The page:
Homebuilding probably dropped in December and sales of existing houses struggled to rebound from a post-tax credit slump, reflecting a market trying to regain its footing more than a year into the economic recovery, economists said before reports this week.
Builders began work on 550,000 houses at an annual rate, down 0.9 percent from November, according to the median estimate of 61 economists surveyed by Bloomberg News before Commerce Department data Jan 19. Other reports may show purchases of previously owned homes rose for a second month and a gauge of the economic outlook climbed.
KB Homes is among builders concerned unemployment stuck above 9 percent and a lack of confidence in the expansion may keep dissuading buyers. Federal Reserve policy makers have said they will go ahead with a second round of quantitative easing that will pump another $600 billion into financial markets by June in a bid to keep borrowing costs low.
“The main reason we’re not in a more typical booming recovery after a deep recession is that typically housing at this point would be growing very rapidly,” said Dean Maki, chief U.S. economist at Barclays Capital Inc. in New York. “It does not appear likely that it’s going to be a large contributor to growth anytime soon.”
Homebuilders have underperformed the broader stock market. The Standard & Poor’s Supercomposite Homebuilder Index climbed 2.3 percent last year, compared with a 13 percent gain for the S&P 500 Index. The builder gauge rose 3 percent to close at 288.46 on Jan. 14.
The projected drop in starts would follow a 3.9 percent increase in November that was the first gain in three months.
Builders had little incentive to take on work when house purchases slumped in mid-2010 following the expiration of a tax incentive of as much as $8,000, which required contracts to be signed by April 30 of 2010 and closed by the end of September.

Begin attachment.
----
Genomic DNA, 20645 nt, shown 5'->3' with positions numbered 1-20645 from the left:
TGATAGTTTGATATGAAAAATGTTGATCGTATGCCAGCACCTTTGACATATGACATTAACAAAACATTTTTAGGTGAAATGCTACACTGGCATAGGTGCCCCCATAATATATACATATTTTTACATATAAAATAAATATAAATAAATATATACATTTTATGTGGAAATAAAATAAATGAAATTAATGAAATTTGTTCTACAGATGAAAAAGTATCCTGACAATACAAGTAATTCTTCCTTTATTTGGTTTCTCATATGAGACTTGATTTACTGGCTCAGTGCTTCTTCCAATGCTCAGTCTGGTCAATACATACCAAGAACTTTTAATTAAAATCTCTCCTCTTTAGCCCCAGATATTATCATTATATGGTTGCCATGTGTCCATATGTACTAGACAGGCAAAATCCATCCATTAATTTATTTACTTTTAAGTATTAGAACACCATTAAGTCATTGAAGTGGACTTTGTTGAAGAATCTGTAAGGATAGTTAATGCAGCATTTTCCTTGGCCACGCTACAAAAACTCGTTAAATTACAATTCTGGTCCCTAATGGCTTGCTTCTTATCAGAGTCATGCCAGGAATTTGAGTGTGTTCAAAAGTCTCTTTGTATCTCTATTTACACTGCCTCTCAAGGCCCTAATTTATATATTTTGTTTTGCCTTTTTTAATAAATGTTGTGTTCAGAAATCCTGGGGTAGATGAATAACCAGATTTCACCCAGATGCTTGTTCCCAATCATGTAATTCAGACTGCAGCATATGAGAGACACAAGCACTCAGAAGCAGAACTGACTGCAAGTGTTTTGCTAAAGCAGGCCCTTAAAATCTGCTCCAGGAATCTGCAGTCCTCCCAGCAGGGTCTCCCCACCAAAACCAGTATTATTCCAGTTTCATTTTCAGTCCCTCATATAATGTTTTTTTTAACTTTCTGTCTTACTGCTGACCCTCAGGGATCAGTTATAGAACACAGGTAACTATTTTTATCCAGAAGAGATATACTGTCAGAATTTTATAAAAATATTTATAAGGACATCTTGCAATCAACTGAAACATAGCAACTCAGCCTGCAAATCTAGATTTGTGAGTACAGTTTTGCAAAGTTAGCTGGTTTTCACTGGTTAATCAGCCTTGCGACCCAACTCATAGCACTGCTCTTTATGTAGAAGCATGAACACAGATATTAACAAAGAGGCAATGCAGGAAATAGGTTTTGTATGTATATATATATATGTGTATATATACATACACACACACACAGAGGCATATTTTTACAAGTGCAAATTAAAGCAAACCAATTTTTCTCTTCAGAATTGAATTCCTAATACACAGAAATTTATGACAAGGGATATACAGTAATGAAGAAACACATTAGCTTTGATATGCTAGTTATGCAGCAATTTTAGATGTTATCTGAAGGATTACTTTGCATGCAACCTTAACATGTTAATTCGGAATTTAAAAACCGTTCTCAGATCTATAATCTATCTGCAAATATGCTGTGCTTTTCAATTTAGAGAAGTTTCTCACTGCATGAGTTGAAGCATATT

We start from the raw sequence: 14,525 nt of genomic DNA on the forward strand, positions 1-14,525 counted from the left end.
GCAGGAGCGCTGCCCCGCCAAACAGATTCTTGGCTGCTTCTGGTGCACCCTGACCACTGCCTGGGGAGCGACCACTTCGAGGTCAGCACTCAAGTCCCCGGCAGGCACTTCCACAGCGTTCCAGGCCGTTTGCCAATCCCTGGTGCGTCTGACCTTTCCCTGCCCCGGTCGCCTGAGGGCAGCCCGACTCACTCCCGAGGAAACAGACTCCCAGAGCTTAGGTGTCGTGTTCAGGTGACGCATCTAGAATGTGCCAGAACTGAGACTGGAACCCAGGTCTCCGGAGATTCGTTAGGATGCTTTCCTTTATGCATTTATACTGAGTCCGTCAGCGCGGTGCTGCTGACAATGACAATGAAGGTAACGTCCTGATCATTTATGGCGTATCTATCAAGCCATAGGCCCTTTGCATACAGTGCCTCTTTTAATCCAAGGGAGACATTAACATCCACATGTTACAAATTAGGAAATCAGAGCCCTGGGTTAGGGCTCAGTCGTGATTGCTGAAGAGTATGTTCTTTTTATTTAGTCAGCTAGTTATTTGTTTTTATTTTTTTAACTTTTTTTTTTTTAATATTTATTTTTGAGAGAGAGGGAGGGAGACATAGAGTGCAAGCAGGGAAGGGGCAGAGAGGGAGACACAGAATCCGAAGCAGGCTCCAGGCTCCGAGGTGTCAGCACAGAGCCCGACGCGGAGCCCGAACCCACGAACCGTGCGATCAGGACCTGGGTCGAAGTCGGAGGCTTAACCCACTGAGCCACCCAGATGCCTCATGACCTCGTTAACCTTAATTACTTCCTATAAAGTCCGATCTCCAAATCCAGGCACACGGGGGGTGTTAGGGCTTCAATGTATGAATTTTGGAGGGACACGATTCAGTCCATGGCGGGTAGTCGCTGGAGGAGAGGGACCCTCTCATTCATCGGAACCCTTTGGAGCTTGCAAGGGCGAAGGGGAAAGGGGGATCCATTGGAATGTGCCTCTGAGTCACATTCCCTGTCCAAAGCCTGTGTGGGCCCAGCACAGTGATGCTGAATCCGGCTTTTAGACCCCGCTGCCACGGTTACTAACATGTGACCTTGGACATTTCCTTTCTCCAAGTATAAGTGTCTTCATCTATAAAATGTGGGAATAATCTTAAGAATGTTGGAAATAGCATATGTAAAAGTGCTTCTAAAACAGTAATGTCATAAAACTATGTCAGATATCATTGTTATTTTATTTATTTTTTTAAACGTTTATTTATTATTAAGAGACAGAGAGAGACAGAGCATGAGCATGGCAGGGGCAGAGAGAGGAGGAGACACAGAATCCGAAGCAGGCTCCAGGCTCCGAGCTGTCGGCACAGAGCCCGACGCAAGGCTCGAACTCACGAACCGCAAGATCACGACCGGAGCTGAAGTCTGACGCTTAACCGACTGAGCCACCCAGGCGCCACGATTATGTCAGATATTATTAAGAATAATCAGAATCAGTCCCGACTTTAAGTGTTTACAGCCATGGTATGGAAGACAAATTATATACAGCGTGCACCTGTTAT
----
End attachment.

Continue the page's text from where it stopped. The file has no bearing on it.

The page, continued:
Building permits, a sign of future construction, probably rose 2 percent to a 555,000 annual pace in December, economists project the construction report will also show.
A gain in permits, combined with a rising stock market, improving consumer expectations and fewer initial jobless claims helped buoy prospects for the world’s largest economy, a Conference Board report may show on Jan. 20. The New York-based group’s index of leading indicators rose 0.6 percent in December, the sixth straight gain, according to the Bloomberg survey median.
While housing remains a weak link of the economy, sales of existing homes have begun recovering from their July 2010 slump that pushed them to the weakest rate in a decade’s worth of record keeping. Purchases of previously owned houses rose 3.8 percent in December to a 4.86 million annual pace from the prior month, economists forecast in the Bloomberg survey. The National Association of Realtors will release the figures on Jan. 20.
Purchases reached an almost three-year high 6.49 million pace in November 2009, the month the tax credit was originally due to expire. The incentive was subsequently extended.
Foreclosures may weigh on the inventory of unsold homes, discouraging construction and hurting prices. The number of homes receiving a foreclosure filing will climb about 20 percent in 2011, reaching a peak for the housing crisis, as unemployment remains high and banks resume seizures, RealtyTrac Inc. said this month.
KB Home, the Los Angeles-based builder that targets first- time homebuyers, last week reported an unexpected fourth-quarter profit after cutting costs and said its outlook is “cautious.”
“Entering 2011, housing market conditions remain difficult,” Jeffrey Mezger, president and chief executive officer of KB Home, said in a Jan. 7 statement. “While there are indications that the overall economy has started to recover, the lack of improvement in employment and consumer confidence is likely to continue to hinder a sustained housing recovery.”
Builders are not optimistic. The National Association of Home Builders/Wells Fargo confidence index, due on Jan. 18, rose to 17 this month from 16 in December, according to economists surveyed. Readings below 50 mean more respondents said conditions were poor. The measure reached a record low of 8 in January 2009.
Among other reports due this week, regional Fed reports may show manufacturing in the New York region expanded in January for a second month, while factories in the Philadelphia area grew at a slower pace, economists projected in the Bloomberg survey.
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